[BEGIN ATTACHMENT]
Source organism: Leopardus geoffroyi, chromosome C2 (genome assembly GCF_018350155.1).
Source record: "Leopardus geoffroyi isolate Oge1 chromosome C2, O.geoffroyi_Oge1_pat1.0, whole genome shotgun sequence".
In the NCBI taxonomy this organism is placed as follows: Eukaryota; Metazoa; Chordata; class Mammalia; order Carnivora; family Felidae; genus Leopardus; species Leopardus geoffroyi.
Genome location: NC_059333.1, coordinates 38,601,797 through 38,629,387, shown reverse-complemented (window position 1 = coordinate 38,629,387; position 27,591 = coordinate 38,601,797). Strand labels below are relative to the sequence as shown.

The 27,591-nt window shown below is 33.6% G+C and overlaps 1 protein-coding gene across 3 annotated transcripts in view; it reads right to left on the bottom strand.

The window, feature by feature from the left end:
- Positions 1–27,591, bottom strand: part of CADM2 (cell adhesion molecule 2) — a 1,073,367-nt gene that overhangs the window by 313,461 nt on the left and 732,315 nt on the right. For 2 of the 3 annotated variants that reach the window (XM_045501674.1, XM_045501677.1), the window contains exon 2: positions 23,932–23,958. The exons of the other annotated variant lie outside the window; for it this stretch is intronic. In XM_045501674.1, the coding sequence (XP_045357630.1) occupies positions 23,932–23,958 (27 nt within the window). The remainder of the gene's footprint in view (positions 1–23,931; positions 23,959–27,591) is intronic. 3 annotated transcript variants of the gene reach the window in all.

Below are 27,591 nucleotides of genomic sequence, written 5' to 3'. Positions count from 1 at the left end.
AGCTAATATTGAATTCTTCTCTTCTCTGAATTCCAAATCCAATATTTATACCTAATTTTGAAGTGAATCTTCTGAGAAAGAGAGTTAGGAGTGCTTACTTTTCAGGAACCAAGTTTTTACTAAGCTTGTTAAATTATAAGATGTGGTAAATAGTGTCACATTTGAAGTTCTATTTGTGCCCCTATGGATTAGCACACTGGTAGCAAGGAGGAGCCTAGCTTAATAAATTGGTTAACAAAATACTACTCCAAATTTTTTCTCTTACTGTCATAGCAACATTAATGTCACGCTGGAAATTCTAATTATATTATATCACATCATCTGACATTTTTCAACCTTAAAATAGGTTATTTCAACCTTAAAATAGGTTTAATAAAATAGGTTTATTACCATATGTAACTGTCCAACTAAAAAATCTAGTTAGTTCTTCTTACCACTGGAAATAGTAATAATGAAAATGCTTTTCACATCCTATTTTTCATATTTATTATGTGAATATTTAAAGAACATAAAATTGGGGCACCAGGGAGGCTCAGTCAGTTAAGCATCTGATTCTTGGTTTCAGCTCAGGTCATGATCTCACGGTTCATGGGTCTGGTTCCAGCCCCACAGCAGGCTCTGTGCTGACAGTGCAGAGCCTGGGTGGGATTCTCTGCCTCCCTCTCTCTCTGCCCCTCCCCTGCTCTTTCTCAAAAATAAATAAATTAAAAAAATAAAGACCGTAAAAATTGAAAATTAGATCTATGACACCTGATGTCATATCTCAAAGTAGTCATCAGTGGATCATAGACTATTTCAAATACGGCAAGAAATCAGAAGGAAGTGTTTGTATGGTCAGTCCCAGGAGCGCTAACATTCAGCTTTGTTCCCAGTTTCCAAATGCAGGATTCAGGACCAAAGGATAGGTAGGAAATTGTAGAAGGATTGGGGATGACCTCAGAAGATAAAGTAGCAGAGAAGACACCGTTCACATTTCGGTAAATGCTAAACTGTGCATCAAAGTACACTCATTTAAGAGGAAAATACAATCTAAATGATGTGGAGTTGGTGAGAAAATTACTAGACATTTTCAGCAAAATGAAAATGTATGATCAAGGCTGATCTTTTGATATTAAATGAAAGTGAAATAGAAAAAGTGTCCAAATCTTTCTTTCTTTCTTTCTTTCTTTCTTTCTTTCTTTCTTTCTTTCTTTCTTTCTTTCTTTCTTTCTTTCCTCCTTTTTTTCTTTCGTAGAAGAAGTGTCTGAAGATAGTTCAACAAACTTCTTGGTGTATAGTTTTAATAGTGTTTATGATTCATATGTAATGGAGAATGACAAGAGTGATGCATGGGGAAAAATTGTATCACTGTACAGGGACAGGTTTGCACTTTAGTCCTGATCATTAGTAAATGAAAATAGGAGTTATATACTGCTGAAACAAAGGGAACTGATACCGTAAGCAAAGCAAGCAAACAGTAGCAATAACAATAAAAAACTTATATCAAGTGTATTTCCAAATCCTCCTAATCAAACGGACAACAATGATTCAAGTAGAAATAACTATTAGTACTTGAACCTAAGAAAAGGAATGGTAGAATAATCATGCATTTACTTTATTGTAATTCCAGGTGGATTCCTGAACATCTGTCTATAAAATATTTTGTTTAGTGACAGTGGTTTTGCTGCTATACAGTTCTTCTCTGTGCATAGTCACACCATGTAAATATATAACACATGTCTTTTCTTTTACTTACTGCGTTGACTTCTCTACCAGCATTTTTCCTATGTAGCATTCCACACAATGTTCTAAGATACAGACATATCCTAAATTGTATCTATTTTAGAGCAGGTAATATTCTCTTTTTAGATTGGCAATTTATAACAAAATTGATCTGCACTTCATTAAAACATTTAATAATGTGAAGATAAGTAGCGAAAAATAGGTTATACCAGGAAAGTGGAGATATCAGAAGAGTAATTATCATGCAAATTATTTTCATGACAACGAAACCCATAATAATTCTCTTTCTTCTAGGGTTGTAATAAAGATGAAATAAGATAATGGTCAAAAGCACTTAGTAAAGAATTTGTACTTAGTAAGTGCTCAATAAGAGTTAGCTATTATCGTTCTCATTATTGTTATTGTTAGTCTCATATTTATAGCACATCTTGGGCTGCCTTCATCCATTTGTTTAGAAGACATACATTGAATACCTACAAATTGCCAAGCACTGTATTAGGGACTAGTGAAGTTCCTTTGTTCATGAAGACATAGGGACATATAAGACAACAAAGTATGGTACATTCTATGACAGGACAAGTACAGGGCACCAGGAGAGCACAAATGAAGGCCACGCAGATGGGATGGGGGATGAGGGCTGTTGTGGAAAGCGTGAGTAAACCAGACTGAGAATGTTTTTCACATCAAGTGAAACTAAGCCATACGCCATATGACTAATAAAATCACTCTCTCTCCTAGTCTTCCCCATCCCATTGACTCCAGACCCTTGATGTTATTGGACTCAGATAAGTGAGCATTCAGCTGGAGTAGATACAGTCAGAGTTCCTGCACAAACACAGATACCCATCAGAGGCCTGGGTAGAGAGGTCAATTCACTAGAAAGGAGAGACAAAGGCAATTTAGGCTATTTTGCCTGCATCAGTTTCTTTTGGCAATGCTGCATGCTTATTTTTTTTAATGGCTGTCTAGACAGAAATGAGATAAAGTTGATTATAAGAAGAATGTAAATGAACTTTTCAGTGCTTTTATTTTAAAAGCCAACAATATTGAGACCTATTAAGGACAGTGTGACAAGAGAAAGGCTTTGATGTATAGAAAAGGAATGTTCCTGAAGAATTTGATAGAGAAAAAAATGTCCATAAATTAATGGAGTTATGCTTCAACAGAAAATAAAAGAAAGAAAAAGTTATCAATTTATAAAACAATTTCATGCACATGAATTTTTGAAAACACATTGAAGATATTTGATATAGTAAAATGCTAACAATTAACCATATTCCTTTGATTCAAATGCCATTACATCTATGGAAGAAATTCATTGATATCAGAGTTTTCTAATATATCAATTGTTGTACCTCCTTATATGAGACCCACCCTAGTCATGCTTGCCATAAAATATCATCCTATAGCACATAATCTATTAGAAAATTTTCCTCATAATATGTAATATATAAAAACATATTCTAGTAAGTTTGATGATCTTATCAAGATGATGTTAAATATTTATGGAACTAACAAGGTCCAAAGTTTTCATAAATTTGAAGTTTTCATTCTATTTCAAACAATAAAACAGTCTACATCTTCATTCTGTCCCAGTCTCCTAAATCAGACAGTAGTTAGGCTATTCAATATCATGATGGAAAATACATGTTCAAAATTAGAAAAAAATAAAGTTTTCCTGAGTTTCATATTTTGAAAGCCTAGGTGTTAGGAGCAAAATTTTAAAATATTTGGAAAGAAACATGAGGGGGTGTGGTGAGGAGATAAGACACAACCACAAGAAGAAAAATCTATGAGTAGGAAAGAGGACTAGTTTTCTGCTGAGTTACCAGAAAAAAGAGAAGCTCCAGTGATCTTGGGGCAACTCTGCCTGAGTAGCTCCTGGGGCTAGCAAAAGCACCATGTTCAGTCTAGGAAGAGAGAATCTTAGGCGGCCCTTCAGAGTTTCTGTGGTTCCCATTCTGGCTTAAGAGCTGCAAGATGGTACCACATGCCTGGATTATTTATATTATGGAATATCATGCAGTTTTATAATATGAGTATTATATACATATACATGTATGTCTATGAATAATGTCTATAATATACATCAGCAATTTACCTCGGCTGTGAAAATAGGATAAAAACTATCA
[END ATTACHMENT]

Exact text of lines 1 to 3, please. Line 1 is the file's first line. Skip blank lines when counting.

Source organism: Leopardus geoffroyi, chromosome C2 (genome assembly GCF_018350155.1).
Source record: "Leopardus geoffroyi isolate Oge1 chromosome C2, O.geoffroyi_Oge1_pat1.0, whole genome shotgun sequence".
In the NCBI taxonomy this organism is placed as follows: Eukaryota; Metazoa; Chordata; class Mammalia; order Carnivora; family Felidae; genus Leopardus; species Leopardus geoffroyi.